Olivier (Simon Haycock) takes his boyfriend James (Hugo Bolton) on a romantic break to his house in the South of France. Whilst is France they bump into Caroline (Elly Condron), an old friend of James’ who has been dumped by her boyfriend. The couple agree to let Caroline join them for their vacation but Olivier is less than happy at having a third person around for the duration. As the days go by Olivier and Caroline clash but soon they realise their dislike of each other may actually be covering up something more surprising.
Wasp is the feature-length debut of Swiss writer/director Philippe Audi-Dor. The film features only three actors and takes place in and around a beautiful house in Gordes, Provence. One of the first things you notice is that Wasp is incredibly understated and that’s definitely one of its strengths. Audi-Dor doesn’t feel the need to make his characters veer off onto monologues to move the plot along and often the silences in the film speak volumes about the characters.
The central plot focuses on the arrival of Caroline into the midst of Olivier and James’ romantic break. Early on in the movie Caroline questions whether either men have been with a woman before and Olivier confesses he has but not since he came out. It’s established early on that the strong-willed Caroline is happy to push whatever buttons she needs to in order to get a reaction and despite an initial dislike between her and Olivier, the two characters start to be drawn to one another.
It’s at this point that the film gets really interesting. We’ve seen countless films exploring closeted characters that are attracted to the same sex but we’ve never seen a film before where a man who identifies as gay begins to question if he is indeed gay or possibly bisexual. The way the story unfolds is really intriguing and we commend Audi-Dor for doing something different and unexpected. The tension that builds between Olivier and Caroline does so expertly and at a believable pace.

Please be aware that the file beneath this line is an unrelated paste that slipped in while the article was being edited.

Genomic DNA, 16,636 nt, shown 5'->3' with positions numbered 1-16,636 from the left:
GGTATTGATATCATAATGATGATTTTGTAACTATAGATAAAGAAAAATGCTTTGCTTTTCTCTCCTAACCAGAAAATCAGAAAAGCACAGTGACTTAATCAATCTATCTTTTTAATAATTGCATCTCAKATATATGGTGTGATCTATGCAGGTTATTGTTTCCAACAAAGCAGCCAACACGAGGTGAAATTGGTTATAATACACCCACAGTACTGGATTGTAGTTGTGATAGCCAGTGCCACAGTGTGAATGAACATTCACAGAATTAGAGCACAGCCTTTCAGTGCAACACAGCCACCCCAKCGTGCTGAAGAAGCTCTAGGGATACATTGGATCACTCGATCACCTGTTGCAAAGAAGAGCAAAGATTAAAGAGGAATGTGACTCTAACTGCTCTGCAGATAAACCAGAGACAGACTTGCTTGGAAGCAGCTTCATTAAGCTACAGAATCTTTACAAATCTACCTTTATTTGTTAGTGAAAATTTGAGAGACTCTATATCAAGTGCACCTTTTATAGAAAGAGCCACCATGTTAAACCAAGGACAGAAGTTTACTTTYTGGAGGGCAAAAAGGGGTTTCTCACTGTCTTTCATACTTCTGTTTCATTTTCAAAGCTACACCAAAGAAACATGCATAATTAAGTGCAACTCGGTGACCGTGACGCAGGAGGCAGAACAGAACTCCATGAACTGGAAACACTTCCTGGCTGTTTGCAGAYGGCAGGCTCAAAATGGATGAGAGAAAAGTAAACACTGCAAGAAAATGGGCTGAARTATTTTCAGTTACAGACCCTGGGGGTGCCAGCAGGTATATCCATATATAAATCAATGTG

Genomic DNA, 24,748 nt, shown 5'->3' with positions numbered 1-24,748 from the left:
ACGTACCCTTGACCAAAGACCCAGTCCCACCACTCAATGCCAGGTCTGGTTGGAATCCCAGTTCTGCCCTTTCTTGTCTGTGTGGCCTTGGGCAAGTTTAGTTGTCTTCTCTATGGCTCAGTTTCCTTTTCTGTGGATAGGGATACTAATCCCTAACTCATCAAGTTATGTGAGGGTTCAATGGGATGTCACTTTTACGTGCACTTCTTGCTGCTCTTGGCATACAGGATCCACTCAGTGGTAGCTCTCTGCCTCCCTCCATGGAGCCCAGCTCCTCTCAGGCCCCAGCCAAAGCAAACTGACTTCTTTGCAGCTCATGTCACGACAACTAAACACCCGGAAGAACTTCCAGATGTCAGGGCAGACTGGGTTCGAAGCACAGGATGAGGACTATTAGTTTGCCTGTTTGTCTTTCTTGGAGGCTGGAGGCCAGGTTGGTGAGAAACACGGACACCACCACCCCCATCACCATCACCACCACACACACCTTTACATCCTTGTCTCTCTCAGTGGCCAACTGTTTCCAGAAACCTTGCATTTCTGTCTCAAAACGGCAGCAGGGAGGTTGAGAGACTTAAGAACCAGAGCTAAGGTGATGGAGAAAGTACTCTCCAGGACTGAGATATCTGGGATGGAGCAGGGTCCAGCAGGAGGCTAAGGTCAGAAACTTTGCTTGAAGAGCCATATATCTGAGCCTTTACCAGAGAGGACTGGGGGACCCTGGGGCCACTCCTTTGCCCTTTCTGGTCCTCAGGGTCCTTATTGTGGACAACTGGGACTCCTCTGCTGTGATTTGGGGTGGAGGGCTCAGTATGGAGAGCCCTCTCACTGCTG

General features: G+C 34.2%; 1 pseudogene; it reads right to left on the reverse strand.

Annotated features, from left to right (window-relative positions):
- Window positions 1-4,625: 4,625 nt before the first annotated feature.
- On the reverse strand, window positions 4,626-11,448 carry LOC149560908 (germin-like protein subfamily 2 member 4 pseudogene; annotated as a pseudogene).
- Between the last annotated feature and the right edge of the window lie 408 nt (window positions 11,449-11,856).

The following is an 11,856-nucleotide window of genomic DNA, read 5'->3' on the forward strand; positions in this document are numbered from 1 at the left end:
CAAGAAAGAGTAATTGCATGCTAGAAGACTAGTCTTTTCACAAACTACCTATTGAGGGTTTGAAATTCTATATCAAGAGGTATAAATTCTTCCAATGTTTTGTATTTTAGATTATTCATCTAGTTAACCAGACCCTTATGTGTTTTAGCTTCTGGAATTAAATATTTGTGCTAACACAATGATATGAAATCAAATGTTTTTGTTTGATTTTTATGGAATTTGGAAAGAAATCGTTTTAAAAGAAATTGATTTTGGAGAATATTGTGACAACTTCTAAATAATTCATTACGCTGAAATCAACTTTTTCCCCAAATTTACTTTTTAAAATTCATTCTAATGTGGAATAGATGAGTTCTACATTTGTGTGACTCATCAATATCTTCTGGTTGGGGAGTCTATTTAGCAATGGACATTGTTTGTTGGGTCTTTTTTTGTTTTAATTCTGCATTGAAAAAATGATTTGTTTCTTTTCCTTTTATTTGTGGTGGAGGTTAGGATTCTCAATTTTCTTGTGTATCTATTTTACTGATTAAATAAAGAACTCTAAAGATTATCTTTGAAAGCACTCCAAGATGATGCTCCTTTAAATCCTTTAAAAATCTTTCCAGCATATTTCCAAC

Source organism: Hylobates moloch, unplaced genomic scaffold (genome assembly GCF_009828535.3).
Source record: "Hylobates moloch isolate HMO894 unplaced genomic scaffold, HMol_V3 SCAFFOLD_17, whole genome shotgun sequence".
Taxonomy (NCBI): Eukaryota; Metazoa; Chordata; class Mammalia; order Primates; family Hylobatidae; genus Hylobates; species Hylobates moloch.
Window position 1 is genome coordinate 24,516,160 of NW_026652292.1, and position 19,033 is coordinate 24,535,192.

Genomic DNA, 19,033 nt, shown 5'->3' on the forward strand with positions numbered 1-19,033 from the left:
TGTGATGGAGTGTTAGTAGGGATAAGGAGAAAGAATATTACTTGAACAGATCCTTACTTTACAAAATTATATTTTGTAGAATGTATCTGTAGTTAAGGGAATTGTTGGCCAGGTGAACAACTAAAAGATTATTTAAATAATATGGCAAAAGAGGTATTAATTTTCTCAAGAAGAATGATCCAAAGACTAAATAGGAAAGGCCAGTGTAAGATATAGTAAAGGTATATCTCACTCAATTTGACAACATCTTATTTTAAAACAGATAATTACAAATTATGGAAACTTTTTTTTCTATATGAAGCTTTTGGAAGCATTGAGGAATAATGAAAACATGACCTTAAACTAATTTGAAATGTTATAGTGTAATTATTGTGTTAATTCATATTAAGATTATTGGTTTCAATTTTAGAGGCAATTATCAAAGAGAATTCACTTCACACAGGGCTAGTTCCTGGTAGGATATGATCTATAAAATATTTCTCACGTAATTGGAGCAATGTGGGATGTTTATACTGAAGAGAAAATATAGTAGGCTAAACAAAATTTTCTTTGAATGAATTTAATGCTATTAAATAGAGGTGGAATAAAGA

We really don’t want to give too much else away about the plot but all we’ll say is that there are plenty of surprising twists and turns as you head to Wasp’s climax. Audi-Dor has assembled a stellar cast for the movie with all of the leads equal to one another in terms of their performance. Simon Haycock does a great job of conveying Olivier’s conflict through his emotive performance and he has superb chemistry with both Hugo Bolton and Elly Condron. Bolton makes what could have been a fairly flighty role rather meaty and Condron has great fun playing the devilishly manipulative Caroline. The trio works really well together and they really excel in the scenes where the tension threatens to boil over.
Audi-Dor, who wrote the movie and directed it, also deserves special comment for what he’s achieved. The film doesn’t feel low budget and the cinematography captures the stunning location really well. It’s not easy to make a film with only three actors compelling and whilst this could work well as a play, Audi-Dor’s direction makes it an intriguing character study and he gets superb performances from his actors.
Wasp isn’t due to be released until Spring 2015 and we think you should be making a note in your diary to see it now. With strong central performances, an interesting and original premise, and stunning direction it’s a film that took us by complete surprise. We’ll be keeping an eye on Audi-Dor to see what he does next and we’ll also be closely watching the careers of Simon Haycock, Hugo Bolton and Elly Condron.
Watch the trailer for Wasp below: